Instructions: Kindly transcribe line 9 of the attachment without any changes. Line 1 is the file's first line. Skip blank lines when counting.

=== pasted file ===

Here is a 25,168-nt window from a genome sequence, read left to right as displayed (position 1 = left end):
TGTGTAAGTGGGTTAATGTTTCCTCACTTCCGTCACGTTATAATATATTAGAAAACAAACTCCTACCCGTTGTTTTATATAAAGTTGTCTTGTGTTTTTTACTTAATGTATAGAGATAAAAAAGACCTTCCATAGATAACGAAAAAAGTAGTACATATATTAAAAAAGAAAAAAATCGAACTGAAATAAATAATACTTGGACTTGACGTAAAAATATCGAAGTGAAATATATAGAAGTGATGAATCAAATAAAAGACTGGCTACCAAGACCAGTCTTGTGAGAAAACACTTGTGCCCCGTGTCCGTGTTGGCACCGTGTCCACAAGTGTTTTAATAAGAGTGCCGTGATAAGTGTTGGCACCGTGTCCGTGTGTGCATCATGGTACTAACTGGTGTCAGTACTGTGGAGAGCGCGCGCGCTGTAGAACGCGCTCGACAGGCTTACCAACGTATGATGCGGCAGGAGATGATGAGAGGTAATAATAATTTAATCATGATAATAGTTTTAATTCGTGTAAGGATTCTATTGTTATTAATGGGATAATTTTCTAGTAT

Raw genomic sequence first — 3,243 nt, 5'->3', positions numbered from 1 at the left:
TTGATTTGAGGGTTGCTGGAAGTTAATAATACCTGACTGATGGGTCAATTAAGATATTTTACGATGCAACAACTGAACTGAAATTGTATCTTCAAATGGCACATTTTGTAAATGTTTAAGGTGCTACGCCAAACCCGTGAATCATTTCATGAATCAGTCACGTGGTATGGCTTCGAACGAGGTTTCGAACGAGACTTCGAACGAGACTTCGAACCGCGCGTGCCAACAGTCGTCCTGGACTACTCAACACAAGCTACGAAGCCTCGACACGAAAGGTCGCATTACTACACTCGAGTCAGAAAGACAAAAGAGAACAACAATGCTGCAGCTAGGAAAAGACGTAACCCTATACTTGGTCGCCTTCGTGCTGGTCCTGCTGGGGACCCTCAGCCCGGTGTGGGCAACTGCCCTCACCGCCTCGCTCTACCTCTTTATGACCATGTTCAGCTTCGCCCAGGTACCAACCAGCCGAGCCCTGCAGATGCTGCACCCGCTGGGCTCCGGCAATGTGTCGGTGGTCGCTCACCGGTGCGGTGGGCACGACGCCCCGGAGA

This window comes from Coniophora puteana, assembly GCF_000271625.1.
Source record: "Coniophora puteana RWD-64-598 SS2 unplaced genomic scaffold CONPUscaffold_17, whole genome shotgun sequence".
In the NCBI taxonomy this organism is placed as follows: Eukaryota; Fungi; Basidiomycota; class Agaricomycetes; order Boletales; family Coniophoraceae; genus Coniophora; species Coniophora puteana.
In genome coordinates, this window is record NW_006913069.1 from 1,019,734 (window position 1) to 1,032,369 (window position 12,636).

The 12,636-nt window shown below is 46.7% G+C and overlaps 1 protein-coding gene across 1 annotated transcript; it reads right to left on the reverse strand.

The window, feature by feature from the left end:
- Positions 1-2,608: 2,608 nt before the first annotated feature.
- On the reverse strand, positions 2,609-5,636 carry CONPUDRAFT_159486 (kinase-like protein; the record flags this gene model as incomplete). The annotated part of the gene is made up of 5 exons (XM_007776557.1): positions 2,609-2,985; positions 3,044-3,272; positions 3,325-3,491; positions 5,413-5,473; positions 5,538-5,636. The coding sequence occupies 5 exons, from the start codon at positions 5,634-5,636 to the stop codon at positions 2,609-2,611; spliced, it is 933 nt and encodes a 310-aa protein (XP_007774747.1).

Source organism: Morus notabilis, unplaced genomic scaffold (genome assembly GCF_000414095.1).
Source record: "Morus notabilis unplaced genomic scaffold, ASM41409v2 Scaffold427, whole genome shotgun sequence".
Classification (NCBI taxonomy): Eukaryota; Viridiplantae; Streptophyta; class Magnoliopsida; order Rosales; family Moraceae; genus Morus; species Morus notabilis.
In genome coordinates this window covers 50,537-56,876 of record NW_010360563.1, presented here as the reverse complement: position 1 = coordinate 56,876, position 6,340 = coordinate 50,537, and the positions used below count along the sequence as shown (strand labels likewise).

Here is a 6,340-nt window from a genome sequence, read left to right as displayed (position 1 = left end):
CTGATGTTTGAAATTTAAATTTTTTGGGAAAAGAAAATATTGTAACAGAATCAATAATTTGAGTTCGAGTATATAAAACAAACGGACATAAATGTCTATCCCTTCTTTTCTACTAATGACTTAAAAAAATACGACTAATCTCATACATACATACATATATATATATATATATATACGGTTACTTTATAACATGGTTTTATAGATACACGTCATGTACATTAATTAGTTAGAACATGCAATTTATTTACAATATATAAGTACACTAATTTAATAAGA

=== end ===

The 12,636-nt window shown below is 46.7% G+C and overlaps 1 protein-coding gene across 1 annotated transcript; it reads right to left on the reverse strand.